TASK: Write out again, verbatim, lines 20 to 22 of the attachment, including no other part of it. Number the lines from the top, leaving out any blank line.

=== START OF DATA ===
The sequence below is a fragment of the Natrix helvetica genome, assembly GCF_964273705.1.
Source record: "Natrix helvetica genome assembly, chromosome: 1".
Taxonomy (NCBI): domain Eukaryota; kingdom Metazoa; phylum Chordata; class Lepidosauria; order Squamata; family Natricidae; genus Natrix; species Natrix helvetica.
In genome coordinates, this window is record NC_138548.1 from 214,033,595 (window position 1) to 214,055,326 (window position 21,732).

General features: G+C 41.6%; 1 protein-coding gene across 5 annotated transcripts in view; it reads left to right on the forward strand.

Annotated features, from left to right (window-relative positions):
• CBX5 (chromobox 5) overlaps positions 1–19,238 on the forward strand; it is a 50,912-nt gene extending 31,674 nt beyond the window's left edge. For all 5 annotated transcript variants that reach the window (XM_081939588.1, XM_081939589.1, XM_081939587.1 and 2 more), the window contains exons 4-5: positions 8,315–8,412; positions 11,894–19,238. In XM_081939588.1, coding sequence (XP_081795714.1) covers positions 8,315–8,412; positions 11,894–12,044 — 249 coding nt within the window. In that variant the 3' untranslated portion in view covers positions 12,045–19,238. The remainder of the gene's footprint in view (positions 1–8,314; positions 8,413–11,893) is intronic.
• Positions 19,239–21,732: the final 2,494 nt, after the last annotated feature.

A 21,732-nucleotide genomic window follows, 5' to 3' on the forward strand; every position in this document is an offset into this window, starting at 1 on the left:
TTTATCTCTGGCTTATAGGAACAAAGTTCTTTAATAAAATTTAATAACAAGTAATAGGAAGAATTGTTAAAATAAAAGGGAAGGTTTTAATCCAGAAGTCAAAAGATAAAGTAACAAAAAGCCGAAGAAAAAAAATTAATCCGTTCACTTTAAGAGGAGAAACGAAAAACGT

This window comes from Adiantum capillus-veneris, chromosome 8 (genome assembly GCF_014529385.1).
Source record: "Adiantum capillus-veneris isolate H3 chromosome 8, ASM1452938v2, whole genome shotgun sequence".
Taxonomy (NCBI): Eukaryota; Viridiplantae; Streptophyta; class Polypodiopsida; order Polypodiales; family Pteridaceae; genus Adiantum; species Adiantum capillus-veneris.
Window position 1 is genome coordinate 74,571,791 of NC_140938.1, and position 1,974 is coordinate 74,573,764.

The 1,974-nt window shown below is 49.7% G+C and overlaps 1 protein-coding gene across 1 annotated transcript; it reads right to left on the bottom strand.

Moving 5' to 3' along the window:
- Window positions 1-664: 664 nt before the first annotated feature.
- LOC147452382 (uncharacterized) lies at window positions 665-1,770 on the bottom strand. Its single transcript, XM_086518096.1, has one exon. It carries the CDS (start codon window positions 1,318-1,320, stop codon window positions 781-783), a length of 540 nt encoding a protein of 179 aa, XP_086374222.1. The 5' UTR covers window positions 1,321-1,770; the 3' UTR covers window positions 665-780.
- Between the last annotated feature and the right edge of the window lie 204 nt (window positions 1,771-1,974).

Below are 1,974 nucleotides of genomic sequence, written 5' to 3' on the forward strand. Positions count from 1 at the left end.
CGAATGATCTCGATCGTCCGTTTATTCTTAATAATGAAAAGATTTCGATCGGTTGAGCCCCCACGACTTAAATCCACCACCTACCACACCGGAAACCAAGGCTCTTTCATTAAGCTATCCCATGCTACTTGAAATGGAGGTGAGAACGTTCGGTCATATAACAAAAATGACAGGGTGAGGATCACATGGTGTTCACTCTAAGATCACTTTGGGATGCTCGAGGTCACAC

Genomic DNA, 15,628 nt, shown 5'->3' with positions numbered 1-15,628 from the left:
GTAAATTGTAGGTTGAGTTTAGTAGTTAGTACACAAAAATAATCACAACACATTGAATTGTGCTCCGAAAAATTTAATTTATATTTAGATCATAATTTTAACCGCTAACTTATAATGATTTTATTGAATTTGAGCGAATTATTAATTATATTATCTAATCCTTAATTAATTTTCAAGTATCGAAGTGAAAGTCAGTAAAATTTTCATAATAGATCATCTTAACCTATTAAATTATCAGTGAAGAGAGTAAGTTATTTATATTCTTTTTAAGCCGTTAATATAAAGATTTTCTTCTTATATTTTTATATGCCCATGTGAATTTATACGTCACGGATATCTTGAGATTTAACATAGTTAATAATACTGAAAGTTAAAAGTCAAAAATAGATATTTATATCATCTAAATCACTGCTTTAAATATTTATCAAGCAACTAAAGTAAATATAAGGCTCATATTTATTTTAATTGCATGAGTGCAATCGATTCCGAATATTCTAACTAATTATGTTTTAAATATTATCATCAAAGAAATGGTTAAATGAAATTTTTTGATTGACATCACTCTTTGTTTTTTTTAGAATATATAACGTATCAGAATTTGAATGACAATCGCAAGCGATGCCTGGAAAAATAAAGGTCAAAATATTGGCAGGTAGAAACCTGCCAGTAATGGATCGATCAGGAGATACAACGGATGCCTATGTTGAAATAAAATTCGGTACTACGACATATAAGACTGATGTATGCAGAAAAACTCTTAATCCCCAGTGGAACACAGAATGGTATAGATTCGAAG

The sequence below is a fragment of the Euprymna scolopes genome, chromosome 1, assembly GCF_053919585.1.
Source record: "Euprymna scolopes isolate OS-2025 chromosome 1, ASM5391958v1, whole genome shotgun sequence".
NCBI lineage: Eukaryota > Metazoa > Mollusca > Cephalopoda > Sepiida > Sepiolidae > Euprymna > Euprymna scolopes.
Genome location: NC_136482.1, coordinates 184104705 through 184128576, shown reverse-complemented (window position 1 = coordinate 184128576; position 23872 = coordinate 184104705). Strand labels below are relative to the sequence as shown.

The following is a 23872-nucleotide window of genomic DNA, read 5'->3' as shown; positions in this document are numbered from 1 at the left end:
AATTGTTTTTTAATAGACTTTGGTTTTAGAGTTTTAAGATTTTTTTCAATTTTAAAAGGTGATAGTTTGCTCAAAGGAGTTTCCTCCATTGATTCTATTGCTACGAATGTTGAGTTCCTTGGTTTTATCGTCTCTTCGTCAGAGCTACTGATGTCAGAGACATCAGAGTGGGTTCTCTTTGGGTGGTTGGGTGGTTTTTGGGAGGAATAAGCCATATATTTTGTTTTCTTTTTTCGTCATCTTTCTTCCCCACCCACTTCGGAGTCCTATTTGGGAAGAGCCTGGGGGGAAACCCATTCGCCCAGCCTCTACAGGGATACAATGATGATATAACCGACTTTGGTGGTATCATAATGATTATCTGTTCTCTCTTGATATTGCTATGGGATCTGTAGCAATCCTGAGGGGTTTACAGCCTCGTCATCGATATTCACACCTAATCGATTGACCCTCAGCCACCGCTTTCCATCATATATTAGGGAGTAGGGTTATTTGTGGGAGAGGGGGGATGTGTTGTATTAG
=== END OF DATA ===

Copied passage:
Below are 1,974 nucleotides of genomic sequence, written 5' to 3' on the forward strand. Positions count from 1 at the left end.
CGAATGATCTCGATCGTCCGTTTATTCTTAATAATGAAAAGATTTCGATCGGTTGAGCCCCCACGACTTAAATCCACCACCTACCACACCGGAAACCAAGGCTCTTTCATTAAGCTATCCCATGCTACTTGAAATGGAGGTGAGAACGTTCGGTCATATAACAAAAATGACAGGGTGAGGATCACATGGTGTTCACTCTAAGATCACTTTGGGATGCTCGAGGTCACAC

Genomic DNA, 15,628 nt, shown 5'->3' with positions numbered 1-15,628 from the left: